- Hardcover: 240 pages
- Publisher: NYU Press (September 10, 2015)
- Language: English
- ISBN-10: 147984246X
- ISBN-13: 978-1479842469
- Product Dimensions: 6 x 0.7 x 9 inches
- Shipping Weight: 1.6 pounds (View shipping rates and policies)
- Average Customer Review: 12 customer reviews
- Amazon Best Sellers Rank: #767,657 in Books (See Top 100 in Books)
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Modern Families: Stories of Extraordinary Journeys to Kinship Hardcover – September 10, 2015
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“[T]hese tales are…a warmhearted and normalizing look at some rare kinds of families.”-Choice
"In Modern Families, Gamson offers both the personal and the critical perspectives. The stories of the journeys to kinship are beautifully rendered, novelistic page-turners. They are told, though, in context of the overarching social forces and disparities."-PsychCentral.com
"[A] fascinating look at the remarkable range of experiences that is broadening the very idea of family."-Booklist
“Modern Families is about people who attempt to create an ordinary child through extraordinary means.Their journey starts—and their child’s Origin Story begins—by navigating the worlds of assisted reproduction, new forms of co-parenting and global adoption. In doing so, these families challenge boundaries of traditional kinship and intimacies. Featured tales of parenthood are told against a backdrop of rapidly changing advances in biomedicine, the expansion of the Internet and globalizing markets. Josh Gamson, a gifted writer, delivers a provocative and memorable book.”-Rosanna Hertz,author of Single by Chance, Mothers by Choice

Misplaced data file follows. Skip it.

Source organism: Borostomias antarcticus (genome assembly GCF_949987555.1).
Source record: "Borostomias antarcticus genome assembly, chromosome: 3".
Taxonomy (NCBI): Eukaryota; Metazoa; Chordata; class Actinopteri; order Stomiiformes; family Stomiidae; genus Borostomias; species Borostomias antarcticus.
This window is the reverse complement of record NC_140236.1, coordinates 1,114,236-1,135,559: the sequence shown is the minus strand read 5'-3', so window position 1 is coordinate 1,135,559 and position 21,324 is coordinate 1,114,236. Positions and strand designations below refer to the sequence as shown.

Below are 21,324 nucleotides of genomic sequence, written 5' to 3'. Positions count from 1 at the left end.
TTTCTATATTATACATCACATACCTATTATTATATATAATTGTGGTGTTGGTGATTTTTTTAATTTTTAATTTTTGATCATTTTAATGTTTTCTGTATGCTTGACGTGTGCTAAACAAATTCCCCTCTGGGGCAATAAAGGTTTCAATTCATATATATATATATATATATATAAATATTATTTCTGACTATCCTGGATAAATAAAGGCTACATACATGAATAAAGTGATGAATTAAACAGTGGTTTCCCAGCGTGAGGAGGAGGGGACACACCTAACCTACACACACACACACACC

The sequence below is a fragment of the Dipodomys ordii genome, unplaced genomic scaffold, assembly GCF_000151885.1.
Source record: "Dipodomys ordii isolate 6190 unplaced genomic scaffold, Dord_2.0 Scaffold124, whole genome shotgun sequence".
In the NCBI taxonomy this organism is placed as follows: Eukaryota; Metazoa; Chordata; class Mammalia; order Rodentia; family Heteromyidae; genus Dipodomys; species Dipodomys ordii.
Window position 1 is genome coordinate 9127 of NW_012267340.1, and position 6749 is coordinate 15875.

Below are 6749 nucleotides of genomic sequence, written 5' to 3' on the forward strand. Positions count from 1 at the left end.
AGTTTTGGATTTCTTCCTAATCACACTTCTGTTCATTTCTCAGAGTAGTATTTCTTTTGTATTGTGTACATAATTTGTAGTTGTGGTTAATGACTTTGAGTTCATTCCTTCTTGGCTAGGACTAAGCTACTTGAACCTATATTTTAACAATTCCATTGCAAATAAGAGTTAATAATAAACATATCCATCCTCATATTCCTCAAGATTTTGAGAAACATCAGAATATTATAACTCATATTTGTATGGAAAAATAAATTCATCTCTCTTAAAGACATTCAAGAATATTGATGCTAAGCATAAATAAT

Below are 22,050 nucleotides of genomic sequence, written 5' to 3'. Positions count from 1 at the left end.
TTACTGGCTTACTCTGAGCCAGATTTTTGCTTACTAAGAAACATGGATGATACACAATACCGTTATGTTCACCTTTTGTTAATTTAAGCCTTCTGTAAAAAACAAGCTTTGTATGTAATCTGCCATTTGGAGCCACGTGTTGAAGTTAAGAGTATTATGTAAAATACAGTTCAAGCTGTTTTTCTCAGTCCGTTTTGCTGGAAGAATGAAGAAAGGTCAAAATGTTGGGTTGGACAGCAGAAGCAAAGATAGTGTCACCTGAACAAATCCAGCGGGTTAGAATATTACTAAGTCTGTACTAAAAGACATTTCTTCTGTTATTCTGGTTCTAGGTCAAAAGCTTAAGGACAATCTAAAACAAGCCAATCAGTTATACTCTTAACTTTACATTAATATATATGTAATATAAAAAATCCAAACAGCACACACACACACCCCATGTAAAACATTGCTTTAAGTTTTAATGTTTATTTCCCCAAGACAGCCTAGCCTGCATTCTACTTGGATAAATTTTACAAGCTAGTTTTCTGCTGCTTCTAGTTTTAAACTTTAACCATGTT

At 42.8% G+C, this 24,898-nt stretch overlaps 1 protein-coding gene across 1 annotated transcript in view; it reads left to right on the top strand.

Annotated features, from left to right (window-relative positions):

"Takes the reader on an intimate journey through some of the many extraordinary pathways to parenthood available in the early twenty-first century."-Sociological Forum
"Both seriously passionate about his cause and irrepressibly funny, Gamson takes us into the new world of unconventional family making. Making his way past the wagging fingers, he takes important new questions to the public square. If two men want a baby, whose egg and womb will it be, and what will be their relationships to the two women involved? How do we buy genes or borrow wombs or adopt children without letting the market take over the story and meaning? Modern Families is a deeply compassionate voyage into uncharted territory.”-Arlie Hochschild,author of The Outsourced Self: Intimate Life in Market Times
"What is so deft about Modern Families is the ease with which Gamson weaves together individual stories about creating families with academic research about the process, from single parenthood to gay parenting to reproductive technologies…he describes the often heart-wrenching emotional and technological lengths they had to go to. There are moments in all these accounts that will bring you to tears."-In These Times
"These 'bedtime stories' should expand the hearts and minds of readers. Josh Gamson's exquisitely rendered tales of brave new family-making routes to contemporary parenthood and kinship aim to advance the dream of reproductive freedom."-Judith Stacey,author of Unhitched: Love, Marriage, and Family Values from West Hollywood to Western China
“Gamson successfully weaves together the personal and the academic throughout the book. He takes personal stories and situates them in more complicated institutions and social structures.”-Brain Child Magazine